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Daiwa Seiryu-X 64 as a keiryu rod

by Jeff D
(Overland Park, KS)

At some point in the nearish future, I'd like to start offering guide service for folks wanting to try keiryu fishing. After consulting with Chris, I came to the conclusion that the rods I'd like to use would be the Daiwa Seiryu-X seiryu rods. After receiving Seiryu-X rods in the 45 and 64 lengths, I couldn't wait to get to the water and try them out.

Luckily, Mother Nature cooperated with a nice day recently so my son and I made a speed run down to Bennett Spring State Park. This being the catch and release fly only winter season, I couldn't use bait. I figured we'd still pick up some fish on flies. In addition, we fished from the bank only. I wanted to see how effective a long keiryu rod could be for non-wading anglers.

I started with the 64 rigged keiryu style, and my son with the 45 rigged tenkara style. We started at the spring pool, which has very little current. After catching a few sculpins but no trout on "regular size" flies (size 14) I decided to switch to my now go-to winter trout park fly: the micro egg.

The micro egg is nothing more than a bit of bright dubbing on a size 26 Gamakatsu C12-BM hook, with a 1.5mm bead. I am very impressed with these hooks. I've had trouble keeping fish on with small hooks before, but these hooks have changed that!

Using the micro egg I caught two 10-12" scrawny trout in the slow water of the spring pool. This was fun, but I wanted to actually get a drift, so we moved downstream a bit to an area below a rock dam where there was actually a current. Here I hooked a chunky 14" rainbow, and the 64 handled it with no problem. My son had never keiryu fished before, so we stowed away the 45 and I put the 64 in his hands. After some coaching on where to cast and how to watch the markers, he caught two average rainbows in quick succession. Then we had to pack up and head home as my son had social activities planned for the evening.

My keiryu line set up for the 64 was 4' of 1.5 tenjo line, 10' of 4x tippet, and a terminal tippet of 6x fluorocarbon tippet. I used a single BB shot for weight. I use 3 markers on the main line, trimmed very short to prevent wind resistance. In the future I'll probably use 5x as the main line to avoid rod breakage if it gets tangled in a tree.

I had cut two tenkara lines for both rods from 3.5 Oni level line. This line cast wonderfully, but since the lines were relatively long, they sagged more than I'd prefer. In the future, I'll have to try 2.5 as a tenkara line for both rods.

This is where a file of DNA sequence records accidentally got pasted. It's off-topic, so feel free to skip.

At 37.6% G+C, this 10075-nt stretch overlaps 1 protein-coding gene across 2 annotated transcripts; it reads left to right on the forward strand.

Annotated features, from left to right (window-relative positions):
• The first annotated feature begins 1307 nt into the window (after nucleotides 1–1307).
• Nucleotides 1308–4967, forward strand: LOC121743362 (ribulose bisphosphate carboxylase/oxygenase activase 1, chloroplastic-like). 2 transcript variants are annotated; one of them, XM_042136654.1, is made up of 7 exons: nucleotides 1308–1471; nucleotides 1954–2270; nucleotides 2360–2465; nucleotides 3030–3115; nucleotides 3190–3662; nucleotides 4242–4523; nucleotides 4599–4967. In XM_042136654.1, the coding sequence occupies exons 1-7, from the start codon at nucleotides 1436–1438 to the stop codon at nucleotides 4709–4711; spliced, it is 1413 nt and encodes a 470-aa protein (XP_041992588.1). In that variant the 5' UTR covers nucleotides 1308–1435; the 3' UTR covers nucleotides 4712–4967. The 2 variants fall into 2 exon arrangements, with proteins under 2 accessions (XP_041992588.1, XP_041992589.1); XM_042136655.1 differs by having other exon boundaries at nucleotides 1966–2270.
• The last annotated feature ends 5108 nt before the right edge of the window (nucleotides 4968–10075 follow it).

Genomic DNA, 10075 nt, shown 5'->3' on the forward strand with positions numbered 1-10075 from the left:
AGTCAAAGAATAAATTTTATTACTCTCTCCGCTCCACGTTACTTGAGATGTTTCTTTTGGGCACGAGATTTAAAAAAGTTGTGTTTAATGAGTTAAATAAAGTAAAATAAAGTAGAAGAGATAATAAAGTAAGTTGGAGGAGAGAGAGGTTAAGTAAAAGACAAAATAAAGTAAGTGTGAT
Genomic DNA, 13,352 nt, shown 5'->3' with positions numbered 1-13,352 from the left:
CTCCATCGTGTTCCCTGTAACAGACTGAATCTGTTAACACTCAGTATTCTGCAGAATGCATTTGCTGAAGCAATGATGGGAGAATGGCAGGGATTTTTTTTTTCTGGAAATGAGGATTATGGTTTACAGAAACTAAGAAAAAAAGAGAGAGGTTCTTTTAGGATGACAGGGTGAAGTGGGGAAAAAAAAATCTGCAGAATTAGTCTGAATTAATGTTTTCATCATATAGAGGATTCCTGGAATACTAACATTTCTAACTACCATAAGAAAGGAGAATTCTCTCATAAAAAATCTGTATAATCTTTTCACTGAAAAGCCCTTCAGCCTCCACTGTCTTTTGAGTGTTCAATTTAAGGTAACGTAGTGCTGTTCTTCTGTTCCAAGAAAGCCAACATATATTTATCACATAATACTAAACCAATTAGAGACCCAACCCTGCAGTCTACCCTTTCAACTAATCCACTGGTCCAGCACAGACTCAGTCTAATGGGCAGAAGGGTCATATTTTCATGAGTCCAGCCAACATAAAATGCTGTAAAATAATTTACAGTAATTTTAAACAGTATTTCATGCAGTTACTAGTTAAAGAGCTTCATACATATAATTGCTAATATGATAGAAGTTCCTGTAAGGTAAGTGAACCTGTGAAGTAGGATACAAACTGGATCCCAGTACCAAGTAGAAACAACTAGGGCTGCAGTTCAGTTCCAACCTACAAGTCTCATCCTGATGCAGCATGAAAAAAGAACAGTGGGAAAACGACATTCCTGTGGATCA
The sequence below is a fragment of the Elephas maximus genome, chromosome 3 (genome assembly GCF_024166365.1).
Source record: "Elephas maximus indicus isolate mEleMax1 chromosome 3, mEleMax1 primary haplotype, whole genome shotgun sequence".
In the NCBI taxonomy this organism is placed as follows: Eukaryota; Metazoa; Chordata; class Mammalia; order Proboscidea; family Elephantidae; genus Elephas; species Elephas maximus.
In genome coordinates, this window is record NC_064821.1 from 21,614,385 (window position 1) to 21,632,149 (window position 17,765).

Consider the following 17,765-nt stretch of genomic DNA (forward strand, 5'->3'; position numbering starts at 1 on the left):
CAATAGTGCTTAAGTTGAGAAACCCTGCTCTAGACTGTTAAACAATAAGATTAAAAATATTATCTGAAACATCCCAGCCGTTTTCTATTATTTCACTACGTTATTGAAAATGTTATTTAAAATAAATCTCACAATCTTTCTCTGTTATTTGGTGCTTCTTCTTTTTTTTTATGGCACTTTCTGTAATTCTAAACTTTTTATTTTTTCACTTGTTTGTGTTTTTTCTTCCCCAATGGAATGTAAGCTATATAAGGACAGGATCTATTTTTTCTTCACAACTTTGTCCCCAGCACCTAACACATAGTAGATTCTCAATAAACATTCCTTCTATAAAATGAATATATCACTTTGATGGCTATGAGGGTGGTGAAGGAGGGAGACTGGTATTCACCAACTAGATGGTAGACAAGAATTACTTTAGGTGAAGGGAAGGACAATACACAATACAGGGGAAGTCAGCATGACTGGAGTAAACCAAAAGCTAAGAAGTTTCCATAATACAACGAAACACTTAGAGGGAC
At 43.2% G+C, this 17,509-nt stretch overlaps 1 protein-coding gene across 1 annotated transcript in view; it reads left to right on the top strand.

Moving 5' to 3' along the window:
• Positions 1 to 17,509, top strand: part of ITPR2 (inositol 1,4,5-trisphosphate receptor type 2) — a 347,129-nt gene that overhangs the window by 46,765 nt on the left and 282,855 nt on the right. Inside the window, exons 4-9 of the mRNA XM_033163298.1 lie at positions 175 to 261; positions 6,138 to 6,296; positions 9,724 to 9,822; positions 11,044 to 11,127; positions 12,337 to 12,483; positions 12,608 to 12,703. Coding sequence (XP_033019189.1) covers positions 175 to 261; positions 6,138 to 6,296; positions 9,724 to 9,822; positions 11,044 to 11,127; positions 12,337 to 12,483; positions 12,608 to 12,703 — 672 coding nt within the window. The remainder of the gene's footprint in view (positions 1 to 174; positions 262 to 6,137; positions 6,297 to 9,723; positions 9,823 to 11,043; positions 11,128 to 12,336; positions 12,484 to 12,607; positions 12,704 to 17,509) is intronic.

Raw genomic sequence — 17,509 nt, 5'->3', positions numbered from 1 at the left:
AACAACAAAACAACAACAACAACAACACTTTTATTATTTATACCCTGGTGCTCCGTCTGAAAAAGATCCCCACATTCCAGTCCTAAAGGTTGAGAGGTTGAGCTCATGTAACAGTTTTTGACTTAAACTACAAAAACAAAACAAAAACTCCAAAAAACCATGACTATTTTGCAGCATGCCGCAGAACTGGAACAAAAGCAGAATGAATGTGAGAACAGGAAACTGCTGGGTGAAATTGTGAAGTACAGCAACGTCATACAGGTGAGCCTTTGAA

As soon as the regular season opens, we'll be back with a variety of baits for the bait only zone. Wading will be necessary then as bank access to this zone is very limited.

Comments for Daiwa Seiryu-X 64 as a keiryu rod

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Jan 31, 2018
Tenkara Line on Seiryu Rod
by: Les A


I have been fishing the 2.5 line on the Sagiri 45, and found that it works very well. On my Sawanobori 63 I have fished the 2.5 line as well, but prefer 3.0. The 2.5 really does help with the sag. That said, while fishing bait, if the line goes straight, flick the wrist, it is usually "Fish ON!"

Thanks for the great report. Looking to hear more about your adventures with the Seiryu Rods.

Feb 01, 2018
Micro Egg
by: Alex Argyros

Thanks for the post.

Could you tell me how you get the dubbing to stay on top of the micro egg like int he photo you included. Do you slide it down the thread to the hook rather than wind the dubbing around the hook?

Again, thanks for an informative post.

Feb 01, 2018
Micro eggs
by: Hoppy D (SD)


Do a Google search for "Tim Flagler on YouTube." When you get to Tim's page, put "micro egg" in the search box. You will end up at a neat/nifty/short video about tying micro eggs. (Tim will be tying one on a size 22 hook. Small enough?)

Happy egging!


Feb 01, 2018
Micro Egg
by: Alex

Thanks, HD. However, the video suggests using McFly Foam, whereas the article mentioned dubbing. I was wondering specifically about how to use dubbing on such a small egg pattern.

Feb 01, 2018
Tying the micro egg
by: Jeff D

I tie the micro egg by twisting up the dubbing and then folding it around the hook. Now, holding the ends of the dubbing above the hook, I make a few wraps around the dubbing parallel to the shank of the hook. This is not unlike creating a parachute post. I then trim the dubbing to size/shape.

I use the Veevus 16/0 for these flies. Amazing stuff! Remarkably strong for such wispy thread.

Feb 01, 2018
Short info
by: Horia

How deep were you fishing that egg pattern? And how easy is to hook a fish from deeper waters with that seiryu rod? Thanks

Feb 01, 2018
egg fishing technique
by: Jeff D

The depth was varied from around 1-4 feet. No problems with hooksets at this depth. Those Gamakatsu barbless hooks are wicked sharp, which I'm sure helped.

Feb 01, 2018
Another micro egg tying note
by: Jeff D

I use Senyo Laser Yarn for these flies. It has a very fine texture and relatively long fibers. I have also used Ice Dub but I find the Laser Yarn easier to work with.

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“The bitterness of poor quality remains long after the sweetness of low price is forgotten” - Benjamin Franklin

"Be sure in casting, that your fly fall first into the water, for if the line fall first, it scares or frightens the fish..." -
Col. Robert Venables 1662

As age slows my pace, I will become more like the heron.


The hooks are sharp.
The coffee's hot.
The fish are slippery when wet.

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